Hi, a link list just to keep you occupied;-)
- From December 2011, but nevertheless interesting: critical comment by Joerg Heber, senior editor of Nature Materials, on Organic Solar Cells.
- Criticism of publisher Elsevier becomes louder again (some history of it in the previous link = Wikipedia entry): the mathematician Gowers speaks out in his blog post Elsevier — my part in its downfall (and a follow up post here), and PZ Myers rants Elsevier = Evil in his blog. There is even a website where you can sign upto protest against Elsevier’s practices of driving prices for their journals very high, thecostofknowledge.com. I have to admit I did not do it; just now a book was released by Academic Press (which is an Elsevier brand) with a chapter by me, and also I’d somehow feel strange to boycott one of the few journals (or even the only one?) on organic electronics by Elsevier, the one with just that name. Nevertheless, I agree that information should be made widely available, specifically if funded with public money. That is one of the reasons why I upload most of our articles to the arXiv.org e-print archive.
- Essay by Santiago Alvarez on the wide range of different arrows chemists use… Chemistry: A Panoply of Arrows.
- Adv Funct Mater editorial by Dave Flanagan: More Fundamental Understanding In Materials Science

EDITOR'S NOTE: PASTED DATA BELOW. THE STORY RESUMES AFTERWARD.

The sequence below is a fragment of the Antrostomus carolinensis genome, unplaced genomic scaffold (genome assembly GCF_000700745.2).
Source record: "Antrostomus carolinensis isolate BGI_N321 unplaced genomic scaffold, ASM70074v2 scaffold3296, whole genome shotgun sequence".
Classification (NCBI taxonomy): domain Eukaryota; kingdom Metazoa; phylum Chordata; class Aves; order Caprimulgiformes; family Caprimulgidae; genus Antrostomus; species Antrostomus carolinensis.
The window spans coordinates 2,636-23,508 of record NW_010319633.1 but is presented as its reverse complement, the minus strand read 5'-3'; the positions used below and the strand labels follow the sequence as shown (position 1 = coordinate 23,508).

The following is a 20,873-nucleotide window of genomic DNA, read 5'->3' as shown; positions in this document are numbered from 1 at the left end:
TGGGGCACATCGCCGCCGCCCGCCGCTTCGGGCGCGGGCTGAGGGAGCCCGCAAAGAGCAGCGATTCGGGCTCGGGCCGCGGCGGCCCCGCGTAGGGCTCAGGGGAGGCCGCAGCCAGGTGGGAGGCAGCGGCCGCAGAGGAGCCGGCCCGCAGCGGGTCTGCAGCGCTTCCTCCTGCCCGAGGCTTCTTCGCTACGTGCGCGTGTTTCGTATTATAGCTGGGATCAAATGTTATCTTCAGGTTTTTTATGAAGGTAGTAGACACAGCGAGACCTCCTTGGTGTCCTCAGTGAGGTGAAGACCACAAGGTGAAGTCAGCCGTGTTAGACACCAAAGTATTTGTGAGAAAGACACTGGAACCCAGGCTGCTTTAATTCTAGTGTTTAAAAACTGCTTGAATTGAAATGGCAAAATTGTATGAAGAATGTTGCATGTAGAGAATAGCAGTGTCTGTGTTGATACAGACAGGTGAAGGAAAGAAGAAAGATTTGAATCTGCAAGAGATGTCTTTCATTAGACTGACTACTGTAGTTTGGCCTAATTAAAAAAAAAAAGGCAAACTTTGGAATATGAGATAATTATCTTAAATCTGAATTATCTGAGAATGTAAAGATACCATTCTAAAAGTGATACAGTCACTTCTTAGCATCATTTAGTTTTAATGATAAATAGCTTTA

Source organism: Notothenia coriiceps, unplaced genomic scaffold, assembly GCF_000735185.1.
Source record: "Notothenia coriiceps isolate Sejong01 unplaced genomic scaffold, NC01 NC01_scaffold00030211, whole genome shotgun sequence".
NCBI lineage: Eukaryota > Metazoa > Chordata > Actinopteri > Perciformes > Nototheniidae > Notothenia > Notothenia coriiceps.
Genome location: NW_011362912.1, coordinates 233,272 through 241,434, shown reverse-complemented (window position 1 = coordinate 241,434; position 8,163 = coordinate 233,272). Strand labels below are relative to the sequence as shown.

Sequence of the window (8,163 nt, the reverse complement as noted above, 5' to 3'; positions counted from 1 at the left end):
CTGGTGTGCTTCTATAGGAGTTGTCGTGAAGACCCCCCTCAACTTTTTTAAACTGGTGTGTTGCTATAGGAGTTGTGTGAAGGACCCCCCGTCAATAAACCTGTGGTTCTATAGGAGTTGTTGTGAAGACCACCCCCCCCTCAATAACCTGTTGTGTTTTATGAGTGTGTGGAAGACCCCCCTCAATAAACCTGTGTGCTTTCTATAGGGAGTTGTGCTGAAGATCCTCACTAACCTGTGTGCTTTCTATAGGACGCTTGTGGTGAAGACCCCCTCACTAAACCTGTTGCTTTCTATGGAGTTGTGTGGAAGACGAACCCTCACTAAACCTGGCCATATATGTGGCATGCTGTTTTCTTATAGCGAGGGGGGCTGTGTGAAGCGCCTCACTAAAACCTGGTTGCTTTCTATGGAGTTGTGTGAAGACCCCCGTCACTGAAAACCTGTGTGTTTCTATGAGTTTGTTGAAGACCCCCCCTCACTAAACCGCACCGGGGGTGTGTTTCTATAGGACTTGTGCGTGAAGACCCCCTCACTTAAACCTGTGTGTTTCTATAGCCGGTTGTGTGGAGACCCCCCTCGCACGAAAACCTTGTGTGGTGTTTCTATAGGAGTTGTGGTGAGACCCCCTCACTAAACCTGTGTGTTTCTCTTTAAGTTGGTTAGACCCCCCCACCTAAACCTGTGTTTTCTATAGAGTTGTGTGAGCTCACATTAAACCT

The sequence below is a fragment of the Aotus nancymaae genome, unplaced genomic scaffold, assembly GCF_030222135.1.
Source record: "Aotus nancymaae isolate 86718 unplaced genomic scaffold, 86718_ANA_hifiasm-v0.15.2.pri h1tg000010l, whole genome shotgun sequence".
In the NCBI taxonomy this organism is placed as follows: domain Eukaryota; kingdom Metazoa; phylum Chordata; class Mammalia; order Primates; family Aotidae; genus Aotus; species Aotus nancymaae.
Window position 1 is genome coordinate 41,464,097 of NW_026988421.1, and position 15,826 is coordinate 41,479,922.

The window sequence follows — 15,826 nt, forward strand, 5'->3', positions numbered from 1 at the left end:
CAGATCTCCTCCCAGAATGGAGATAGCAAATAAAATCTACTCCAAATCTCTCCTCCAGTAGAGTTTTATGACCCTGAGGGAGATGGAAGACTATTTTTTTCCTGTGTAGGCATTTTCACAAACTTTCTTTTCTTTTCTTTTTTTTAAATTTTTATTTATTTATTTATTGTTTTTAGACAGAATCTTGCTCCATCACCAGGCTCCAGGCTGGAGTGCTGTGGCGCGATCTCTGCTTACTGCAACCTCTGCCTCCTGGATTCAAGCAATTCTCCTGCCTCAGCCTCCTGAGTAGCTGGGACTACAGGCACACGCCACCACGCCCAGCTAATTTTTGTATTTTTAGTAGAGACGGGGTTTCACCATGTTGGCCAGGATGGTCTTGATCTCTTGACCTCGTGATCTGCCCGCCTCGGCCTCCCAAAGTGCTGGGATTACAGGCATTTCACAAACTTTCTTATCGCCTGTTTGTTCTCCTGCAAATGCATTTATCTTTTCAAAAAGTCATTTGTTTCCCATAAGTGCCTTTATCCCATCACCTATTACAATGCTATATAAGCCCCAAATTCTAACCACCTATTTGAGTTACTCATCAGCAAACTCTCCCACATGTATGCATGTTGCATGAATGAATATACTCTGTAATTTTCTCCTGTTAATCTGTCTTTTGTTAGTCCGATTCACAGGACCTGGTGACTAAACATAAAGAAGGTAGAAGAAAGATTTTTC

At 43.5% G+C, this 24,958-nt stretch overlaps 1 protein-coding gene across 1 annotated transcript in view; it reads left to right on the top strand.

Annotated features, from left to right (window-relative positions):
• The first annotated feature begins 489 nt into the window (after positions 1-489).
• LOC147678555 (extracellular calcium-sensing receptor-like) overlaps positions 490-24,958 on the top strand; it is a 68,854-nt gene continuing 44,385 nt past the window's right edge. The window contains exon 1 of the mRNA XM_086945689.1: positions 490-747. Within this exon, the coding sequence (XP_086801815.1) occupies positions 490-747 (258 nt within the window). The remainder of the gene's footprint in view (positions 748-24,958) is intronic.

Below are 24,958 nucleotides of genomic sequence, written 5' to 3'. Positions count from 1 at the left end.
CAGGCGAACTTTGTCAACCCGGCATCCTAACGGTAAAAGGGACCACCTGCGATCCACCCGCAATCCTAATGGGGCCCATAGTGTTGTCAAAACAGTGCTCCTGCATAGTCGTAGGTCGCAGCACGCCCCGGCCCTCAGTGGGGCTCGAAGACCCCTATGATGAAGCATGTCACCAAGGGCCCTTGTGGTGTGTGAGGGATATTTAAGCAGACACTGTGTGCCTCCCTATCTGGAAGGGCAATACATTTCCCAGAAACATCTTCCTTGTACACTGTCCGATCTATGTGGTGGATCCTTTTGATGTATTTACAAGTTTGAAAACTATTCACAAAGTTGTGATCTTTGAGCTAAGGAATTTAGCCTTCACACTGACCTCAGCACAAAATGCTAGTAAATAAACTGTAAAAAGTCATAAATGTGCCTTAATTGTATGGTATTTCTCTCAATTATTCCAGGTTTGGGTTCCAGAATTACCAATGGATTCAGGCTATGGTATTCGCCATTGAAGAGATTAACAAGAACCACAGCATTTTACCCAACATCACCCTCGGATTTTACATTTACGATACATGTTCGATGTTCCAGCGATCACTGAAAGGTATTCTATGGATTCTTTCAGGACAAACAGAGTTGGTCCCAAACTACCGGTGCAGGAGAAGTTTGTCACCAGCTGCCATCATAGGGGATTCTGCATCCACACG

- Nature News by Jim Giles, Going paperless: The digital lab on using Ipad as your notebook with commercial labbook software.
- Did I link to this nature education piece on English communication for scientists already? I particularly liked the comic on the first page;-)
- The voice of science: let’s agree to disagree by Daniel Sarewitz about the importance of disagreements.
Next week a round of referees will come to Würzburg to decide on another set of grant proposals, so I’ll go back to my preparations now…
2 thoughts on “Links only”
Carsten, about the article highlighting the fact that fundamental understanding is most often not the focus of materials research articles, I completely agree and think that it’s quite sad. I really hope that trend changes at some point soon, but alas that’s likely intimately tied to the funding parasite.
Thanks for the links, and good luck with your grant applications.
Thanks, Alex! All the best, Carsten